Prison Radio
Bambi Nicole King

 Hi, y’all. This is Bambi again. I just wanted to kind of give everybody a little update on some things that are still continuing to happen with the whole transgender and the LGBT thing with the Indiana Department of Corrections.

When you’re trying to have a successful and healthy transition as a transgender woman, there’s a lot of emotional and painful obstacles that you have to fight through, especially when you don’t have any moral support or even any family support.

There has been so much hatred that has been thrown at me being incarcerated within what they call this, “the belly of the beast,” known as the Indiana Department of Corrections. It’s just, it doesn’t seem right. It doesn’t seem fair. Nothing seems to change. Like I’ve said before, my voice alone is not going to change anything.

In 2020, I was rearrested for violating my parole and sent back to prison. While I was at one of [the] D.O.C. ‘s contracted facilities, known as G.O., I began to experience and see firsthand that D.O.C. has no resources or any support groups for trans women or trans men. So, unfortunately, I ended up messing up deliberately and I got myself into trouble with the federal courts because I knew I would be treated so much better in a federal prison.

I was just informed recently, just this last Friday, that I was being put in for a transfer to another Level 3 facility that is closest to the Indianapolis federal court system, so I can go back and forth to court. I was told that I had a court date, and I really don’t know what’s going to happen.

And it’s hard not having any moral support or any family. My biological mother actually, like, it’s really sad, she disowned me, because I told her that I’m a girl and that I was taking hormone therapy and she told me that I’m going to burn in hell because God hates, quote, fags and queers. And when she told me that, it hurts.It really, really hurts. Because knowing that when you wake up every day and you know that you don’t have any family at all, that feeling is so unbearable, and it’s so traumatizing that it makes me feel like I don’t even want to transition anymore.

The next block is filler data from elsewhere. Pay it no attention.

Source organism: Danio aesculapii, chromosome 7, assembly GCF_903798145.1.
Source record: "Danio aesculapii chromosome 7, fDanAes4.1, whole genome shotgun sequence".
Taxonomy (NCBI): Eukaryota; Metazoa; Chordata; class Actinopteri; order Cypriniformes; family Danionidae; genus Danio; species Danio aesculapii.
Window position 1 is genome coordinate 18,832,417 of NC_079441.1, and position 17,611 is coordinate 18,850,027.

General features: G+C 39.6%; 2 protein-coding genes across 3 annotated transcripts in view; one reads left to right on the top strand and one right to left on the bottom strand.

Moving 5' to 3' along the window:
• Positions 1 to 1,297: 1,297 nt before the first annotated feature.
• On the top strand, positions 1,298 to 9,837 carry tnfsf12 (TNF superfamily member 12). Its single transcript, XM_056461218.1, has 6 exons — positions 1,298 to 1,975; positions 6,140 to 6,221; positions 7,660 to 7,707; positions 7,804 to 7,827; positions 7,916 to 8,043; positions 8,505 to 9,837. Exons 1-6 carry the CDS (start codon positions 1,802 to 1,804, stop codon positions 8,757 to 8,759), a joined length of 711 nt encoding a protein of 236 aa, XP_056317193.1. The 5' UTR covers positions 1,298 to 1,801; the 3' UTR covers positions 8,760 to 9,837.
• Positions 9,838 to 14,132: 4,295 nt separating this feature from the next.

And I’ve caused myself to want to be able to stay in the prison system for a very long time because this is all I know.

Nobody, you know, there’s no support, there’s no support groups, there’s nothing out there. You know, and when it’s your own family that has disowned you, it is a feeling that is, you can’t even explain that type of feeling to somebody that don’t understand and that doesn’t know what it’s like. I have recently in the last several months, I have been quote unquote “self medicating” and that’s how I am able to escape reality and escape the pain that I go through and I shouldn’t have to go through that.

I shouldn’t have to deal with that. Because there’s no, there’s nobody that really, that really understands what we go through. Especially being in the LGBT community and being incarcerated. And it, it hurts. It hurts really, really bad. Um, there’s, being in here with all these men who hate me. Or they want to constantly prey on me like I’m a fresh piece of meat to them, and it’s, it’s sickening, it’s disgusting.

I don’t like being in a men’s facility. I feel like I should be what my gender is. I’m a female, I’m a woman. And I don’t feel that it’s right that I have to be stuck within these walls within a men’s facility.